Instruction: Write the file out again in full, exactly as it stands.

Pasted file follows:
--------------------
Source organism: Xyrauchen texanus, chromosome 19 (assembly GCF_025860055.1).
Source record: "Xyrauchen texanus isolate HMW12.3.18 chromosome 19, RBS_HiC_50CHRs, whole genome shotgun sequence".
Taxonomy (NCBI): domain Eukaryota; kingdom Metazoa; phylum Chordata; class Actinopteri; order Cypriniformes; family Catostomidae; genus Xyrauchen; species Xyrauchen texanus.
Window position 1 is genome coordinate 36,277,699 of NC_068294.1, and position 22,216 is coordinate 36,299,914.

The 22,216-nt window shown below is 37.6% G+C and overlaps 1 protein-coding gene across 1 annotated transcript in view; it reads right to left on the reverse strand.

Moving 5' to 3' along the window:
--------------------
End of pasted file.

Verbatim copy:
Source organism: Xyrauchen texanus, chromosome 19 (assembly GCF_025860055.1).
Source record: "Xyrauchen texanus isolate HMW12.3.18 chromosome 19, RBS_HiC_50CHRs, whole genome shotgun sequence".
Taxonomy (NCBI): domain Eukaryota; kingdom Metazoa; phylum Chordata; class Actinopteri; order Cypriniformes; family Catostomidae; genus Xyrauchen; species Xyrauchen texanus.
Window position 1 is genome coordinate 36,277,699 of NC_068294.1, and position 22,216 is coordinate 36,299,914.

The 22,216-nt window shown below is 37.6% G+C and overlaps 1 protein-coding gene across 1 annotated transcript in view; it reads right to left on the reverse strand.

Moving 5' to 3' along the window: